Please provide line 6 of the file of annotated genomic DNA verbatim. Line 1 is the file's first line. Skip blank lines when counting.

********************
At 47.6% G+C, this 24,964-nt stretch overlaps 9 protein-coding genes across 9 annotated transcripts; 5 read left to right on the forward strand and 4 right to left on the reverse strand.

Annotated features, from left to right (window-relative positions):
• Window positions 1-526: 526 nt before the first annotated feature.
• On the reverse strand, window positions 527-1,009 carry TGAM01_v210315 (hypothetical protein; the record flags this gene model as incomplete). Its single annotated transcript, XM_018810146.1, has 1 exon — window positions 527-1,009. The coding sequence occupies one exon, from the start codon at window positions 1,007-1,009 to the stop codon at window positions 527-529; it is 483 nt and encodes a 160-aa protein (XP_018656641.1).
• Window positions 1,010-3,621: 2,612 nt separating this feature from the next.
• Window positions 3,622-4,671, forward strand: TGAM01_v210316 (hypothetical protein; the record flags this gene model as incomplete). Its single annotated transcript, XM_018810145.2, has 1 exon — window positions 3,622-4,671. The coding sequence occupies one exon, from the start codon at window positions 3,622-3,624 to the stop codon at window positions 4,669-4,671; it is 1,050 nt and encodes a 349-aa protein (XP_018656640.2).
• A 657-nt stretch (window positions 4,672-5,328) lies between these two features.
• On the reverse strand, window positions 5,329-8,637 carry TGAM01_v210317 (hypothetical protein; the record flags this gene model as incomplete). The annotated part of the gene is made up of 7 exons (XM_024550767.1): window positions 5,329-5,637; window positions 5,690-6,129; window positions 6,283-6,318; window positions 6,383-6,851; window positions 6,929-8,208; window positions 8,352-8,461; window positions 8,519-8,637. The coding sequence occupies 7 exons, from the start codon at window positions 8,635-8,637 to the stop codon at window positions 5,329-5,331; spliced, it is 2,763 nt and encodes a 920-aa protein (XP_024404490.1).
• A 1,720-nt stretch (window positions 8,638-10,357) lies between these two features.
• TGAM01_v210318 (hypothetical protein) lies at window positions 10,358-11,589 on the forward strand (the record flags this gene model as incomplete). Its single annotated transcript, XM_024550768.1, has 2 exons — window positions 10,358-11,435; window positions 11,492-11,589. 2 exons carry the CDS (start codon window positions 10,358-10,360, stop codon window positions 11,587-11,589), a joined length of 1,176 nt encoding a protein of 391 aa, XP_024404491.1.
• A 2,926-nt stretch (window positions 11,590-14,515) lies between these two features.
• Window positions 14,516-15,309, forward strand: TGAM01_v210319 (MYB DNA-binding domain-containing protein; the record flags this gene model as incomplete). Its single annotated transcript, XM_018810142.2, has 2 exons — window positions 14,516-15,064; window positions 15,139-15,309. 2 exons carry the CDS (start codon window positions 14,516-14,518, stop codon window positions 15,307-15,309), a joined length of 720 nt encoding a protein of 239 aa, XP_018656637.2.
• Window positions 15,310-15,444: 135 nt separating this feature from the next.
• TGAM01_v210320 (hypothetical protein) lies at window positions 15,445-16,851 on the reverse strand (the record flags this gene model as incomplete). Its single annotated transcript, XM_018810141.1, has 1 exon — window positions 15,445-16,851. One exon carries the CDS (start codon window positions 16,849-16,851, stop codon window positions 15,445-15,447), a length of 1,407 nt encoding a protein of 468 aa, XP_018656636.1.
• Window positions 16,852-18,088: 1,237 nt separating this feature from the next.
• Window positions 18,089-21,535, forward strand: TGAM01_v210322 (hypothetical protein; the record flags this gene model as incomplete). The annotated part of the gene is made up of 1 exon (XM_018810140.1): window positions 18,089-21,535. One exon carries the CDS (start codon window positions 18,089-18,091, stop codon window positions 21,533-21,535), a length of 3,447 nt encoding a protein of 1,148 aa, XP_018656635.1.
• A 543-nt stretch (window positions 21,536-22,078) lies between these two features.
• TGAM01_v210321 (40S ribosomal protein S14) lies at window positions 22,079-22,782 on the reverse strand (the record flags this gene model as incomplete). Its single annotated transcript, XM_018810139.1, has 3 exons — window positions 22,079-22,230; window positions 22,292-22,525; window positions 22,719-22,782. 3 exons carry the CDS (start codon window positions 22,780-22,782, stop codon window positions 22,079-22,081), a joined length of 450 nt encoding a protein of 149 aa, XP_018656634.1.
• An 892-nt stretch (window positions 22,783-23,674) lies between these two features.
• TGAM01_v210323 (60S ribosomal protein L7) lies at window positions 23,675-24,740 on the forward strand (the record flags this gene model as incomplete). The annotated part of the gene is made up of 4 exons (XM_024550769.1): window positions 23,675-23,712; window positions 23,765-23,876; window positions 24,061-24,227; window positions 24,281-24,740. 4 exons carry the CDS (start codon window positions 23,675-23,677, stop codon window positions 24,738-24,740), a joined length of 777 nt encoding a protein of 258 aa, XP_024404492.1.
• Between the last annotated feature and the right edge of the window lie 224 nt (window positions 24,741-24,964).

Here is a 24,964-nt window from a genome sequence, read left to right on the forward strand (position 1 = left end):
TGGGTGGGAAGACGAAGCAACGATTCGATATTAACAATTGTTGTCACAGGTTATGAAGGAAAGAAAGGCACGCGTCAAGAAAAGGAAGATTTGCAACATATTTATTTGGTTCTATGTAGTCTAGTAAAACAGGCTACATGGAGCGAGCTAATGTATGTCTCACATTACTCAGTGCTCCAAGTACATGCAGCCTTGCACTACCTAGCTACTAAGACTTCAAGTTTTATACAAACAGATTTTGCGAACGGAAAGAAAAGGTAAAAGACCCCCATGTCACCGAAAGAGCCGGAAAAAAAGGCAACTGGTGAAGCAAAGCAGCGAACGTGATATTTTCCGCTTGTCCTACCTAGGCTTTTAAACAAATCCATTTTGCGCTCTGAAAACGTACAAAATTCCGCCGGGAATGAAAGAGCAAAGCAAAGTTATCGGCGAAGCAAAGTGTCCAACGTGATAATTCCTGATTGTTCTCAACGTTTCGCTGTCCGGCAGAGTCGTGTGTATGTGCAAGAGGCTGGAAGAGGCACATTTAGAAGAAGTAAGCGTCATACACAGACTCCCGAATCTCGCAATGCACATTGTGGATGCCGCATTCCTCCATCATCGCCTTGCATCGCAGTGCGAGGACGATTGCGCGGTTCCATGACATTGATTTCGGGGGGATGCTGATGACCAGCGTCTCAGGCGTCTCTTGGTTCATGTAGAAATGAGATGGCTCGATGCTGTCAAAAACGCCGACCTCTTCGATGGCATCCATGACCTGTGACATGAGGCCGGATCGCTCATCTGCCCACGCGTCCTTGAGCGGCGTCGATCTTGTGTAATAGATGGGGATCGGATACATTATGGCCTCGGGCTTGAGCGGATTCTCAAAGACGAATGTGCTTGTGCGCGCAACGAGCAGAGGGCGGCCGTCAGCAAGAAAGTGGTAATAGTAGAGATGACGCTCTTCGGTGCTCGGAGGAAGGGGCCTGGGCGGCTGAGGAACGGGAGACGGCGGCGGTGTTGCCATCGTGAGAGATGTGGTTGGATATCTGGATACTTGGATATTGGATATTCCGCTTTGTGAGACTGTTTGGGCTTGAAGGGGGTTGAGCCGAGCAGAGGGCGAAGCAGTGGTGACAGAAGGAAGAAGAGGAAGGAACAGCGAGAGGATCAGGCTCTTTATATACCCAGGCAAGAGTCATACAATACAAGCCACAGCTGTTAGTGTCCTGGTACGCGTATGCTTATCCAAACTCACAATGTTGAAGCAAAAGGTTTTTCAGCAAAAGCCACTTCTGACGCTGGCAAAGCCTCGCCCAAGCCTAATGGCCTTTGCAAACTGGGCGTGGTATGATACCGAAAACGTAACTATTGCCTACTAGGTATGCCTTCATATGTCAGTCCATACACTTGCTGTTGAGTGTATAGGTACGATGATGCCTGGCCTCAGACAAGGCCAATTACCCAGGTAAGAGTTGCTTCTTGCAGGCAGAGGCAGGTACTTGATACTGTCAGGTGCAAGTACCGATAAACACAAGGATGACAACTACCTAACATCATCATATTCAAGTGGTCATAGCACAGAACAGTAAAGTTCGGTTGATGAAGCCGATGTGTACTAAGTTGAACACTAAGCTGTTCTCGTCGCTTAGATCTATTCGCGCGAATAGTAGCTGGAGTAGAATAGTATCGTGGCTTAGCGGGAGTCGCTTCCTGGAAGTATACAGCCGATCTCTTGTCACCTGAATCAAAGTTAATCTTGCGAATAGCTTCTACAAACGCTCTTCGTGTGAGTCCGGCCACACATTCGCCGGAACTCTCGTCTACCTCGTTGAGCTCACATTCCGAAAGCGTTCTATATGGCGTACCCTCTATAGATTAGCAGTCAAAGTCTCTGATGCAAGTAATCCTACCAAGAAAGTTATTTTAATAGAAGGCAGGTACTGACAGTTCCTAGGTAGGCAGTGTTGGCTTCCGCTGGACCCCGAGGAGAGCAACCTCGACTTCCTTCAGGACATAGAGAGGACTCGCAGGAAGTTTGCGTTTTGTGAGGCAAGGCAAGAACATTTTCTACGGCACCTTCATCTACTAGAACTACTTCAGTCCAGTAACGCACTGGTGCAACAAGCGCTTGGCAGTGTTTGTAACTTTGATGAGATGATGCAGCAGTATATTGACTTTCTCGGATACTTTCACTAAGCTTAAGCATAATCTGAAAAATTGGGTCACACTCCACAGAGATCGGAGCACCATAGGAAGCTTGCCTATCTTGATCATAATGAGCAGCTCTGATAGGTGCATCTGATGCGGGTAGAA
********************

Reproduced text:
• Window positions 3,622-4,671, forward strand: TGAM01_v210316 (hypothetical protein; the record flags this gene model as incomplete). Its single annotated transcript, XM_018810145.2, has 1 exon — window positions 3,622-4,671. The coding sequence occupies one exon, from the start codon at window positions 3,622-3,624 to the stop codon at window positions 4,669-4,671; it is 1,050 nt and encodes a 349-aa protein (XP_018656640.2).